A carcinoid breast tumor is a slow-growing type of neuroendocrine tumor, which originates in the cells that function as part of the neuroendocrine system. Carcinoid tumors occuring as 'primary' breast lesions are extremely rare. Normally, a carcinoid breast tumor presenting in the breast will represent a metastasis from another area of the body. A carcinoid tumor is most likely to start in the 'hormone-producing' cells. That's why they are more likely to occur in the stomach, intestines, pancreas, and ovaries, rather than the breast. The exaxt cause of a carcinoid tumors, including carcinoid breast tumors, is unknown. In fact, carcinoid tumors, generally speaking, are far more common in men than in women. Histologically, carcinoid breast carcinoma can mimic the appearance of breast adenocarcinoma. Radiologically and clinically, carcinoid breast tumors can easily be mistaken for conventional breast cancers, even when the patient has a known history of a carcinoid tumor somewhere else in the body. So, probably the most important apsect of carcinoid breast tumor is to determine whether it is a primary or secondary tumor.
The endocrine system basically refers to the various cells in the body that produce hormones. Hormones, of course, are various chemical substances that are produced and enter the bloodstream and then exert a specific regulatory effect on the activity of other organs or cells. Because endocrine tumors arises from hormone-producing cells, the tumor itself can produce hormones and cause serious illness.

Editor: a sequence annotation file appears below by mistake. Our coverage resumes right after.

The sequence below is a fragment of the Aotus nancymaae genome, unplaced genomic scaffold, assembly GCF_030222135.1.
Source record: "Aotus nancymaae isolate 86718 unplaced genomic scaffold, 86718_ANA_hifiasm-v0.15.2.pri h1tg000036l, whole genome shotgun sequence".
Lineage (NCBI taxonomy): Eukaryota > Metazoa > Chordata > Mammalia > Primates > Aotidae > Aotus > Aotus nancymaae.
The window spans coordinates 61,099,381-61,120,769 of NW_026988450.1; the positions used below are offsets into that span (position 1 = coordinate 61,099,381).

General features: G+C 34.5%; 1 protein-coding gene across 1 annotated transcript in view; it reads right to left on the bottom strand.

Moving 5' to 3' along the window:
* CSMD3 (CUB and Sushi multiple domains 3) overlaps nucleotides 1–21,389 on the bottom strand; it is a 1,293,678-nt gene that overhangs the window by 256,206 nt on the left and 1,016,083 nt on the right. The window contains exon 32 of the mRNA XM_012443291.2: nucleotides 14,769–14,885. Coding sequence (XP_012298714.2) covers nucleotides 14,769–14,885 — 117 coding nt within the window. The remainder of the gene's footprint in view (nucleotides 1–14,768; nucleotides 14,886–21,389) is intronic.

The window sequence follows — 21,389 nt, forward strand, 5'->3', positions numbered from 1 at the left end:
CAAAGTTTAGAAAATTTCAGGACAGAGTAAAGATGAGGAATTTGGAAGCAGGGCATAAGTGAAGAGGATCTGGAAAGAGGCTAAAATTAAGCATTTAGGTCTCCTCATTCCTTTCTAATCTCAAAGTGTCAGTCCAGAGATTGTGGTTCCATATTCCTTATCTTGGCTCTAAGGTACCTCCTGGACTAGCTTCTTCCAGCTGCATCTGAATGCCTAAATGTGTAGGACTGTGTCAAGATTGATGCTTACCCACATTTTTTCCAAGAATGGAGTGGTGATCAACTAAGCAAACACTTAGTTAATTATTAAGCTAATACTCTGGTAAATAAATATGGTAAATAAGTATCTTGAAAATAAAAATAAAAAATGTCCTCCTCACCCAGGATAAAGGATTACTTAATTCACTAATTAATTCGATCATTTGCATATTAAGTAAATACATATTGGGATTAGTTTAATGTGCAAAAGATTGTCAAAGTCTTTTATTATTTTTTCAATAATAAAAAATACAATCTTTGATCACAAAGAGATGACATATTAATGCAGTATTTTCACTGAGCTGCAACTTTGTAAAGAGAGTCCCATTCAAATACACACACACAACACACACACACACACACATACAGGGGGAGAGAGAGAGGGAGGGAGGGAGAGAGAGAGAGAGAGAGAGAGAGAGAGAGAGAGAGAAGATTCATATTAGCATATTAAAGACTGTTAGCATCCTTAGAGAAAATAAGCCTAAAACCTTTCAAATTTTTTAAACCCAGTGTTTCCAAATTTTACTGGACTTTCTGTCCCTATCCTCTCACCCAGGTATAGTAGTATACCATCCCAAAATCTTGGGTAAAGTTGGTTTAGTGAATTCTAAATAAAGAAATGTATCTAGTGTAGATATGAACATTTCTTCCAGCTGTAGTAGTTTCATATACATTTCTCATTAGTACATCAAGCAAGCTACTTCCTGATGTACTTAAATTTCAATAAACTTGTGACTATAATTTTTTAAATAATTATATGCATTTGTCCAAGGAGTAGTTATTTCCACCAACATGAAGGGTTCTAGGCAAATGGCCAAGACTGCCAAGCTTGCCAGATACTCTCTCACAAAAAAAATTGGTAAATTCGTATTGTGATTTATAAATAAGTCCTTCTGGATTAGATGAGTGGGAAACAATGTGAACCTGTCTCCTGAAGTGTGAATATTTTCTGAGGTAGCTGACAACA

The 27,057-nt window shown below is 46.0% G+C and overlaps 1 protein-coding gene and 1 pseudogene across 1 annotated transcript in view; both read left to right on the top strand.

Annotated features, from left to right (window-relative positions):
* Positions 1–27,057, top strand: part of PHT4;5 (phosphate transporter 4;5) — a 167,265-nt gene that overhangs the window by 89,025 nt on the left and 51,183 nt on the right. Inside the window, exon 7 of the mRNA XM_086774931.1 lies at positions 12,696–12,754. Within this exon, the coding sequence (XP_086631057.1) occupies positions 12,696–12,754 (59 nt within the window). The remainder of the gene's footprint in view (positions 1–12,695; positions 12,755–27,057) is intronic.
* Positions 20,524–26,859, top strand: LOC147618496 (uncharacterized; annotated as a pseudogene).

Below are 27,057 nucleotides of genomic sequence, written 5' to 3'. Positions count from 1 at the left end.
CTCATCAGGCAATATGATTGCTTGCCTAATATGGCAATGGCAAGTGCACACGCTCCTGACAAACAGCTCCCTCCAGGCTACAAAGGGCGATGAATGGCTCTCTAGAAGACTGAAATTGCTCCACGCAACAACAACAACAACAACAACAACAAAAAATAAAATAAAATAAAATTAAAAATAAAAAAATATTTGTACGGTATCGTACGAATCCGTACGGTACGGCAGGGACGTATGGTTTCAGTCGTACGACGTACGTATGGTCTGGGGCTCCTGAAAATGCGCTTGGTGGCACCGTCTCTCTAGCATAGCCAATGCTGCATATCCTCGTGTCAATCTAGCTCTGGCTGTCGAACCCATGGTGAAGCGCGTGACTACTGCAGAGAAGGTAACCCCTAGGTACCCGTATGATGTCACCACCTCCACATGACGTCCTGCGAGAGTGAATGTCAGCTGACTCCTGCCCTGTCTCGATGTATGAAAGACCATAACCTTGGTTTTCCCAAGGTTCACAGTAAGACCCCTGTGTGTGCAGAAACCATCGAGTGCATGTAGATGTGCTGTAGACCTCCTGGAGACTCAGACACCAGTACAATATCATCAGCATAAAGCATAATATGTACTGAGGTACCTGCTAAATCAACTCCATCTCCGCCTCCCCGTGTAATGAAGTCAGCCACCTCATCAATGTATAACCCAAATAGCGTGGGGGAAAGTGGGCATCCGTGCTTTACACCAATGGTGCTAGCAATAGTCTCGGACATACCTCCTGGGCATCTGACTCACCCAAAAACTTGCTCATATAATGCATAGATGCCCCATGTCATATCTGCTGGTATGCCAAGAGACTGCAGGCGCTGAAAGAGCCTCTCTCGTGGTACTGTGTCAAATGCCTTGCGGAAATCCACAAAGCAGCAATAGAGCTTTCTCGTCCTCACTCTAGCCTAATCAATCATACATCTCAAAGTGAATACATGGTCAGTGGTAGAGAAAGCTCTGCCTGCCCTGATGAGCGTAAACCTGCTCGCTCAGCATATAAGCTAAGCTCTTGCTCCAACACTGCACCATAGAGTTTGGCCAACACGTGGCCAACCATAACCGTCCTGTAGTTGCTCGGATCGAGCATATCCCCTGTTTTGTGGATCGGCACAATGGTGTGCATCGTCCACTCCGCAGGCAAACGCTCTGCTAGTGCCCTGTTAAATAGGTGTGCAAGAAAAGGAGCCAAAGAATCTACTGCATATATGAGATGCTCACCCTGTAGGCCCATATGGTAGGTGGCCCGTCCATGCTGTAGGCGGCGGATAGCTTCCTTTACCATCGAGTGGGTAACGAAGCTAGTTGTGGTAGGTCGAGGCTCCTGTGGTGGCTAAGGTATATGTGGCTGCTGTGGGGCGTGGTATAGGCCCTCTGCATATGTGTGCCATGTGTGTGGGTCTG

Carcinoid breast tumors usually develop from enterochromaffin cells. These are hormone-producing cells, and are most commonly found in the small intestine. They also occur in the appendix, rectum, colon, pancreas, ovaries, bile ducts, and liver, and there are a small amount of these cells in the breast. As a result, carcinoid tumors are most commonly found in the 'midgut' region, accounting for 75% to 87% of all cases of carcinoid cancers. The next most common locations for carcinoid carcinoma is in the repiratory tract, which accounts for about 28% of cases. A primary carcinoid breast tumor would be extremely rare. In fact, there is still a certain amount of professional dispute in terms of whether primary carcinoid breast cancer are frequent enough to justify a 'classification'. Those who argue against point to the fact that in most cases, a primary cancer site is eventually found somewhere else in the body. That other site may simply have missed detection at the time when the breast tumor was detected.
It is more likely that a carcinoid breast carcinoma would develop as a result of metastasis from another primary site, but even this is very rare. Overall, breast tumors which develop as a result from metastasis from other locations accounts for less than 2% of all breast tumors. Common cancers that have been know to metastasize to the breast include those from the prostate, lung,thyroid, kidney, the hematopoietic system, and malignant melanoma. If a woman has a clinically detectable breast mass, and a known history of carcinoid activity anywhere in the body, then suspsicion of metastasis rather than primary breast cancer should be high. It is very important to determine this, as there are serious ramifications regarding treatment.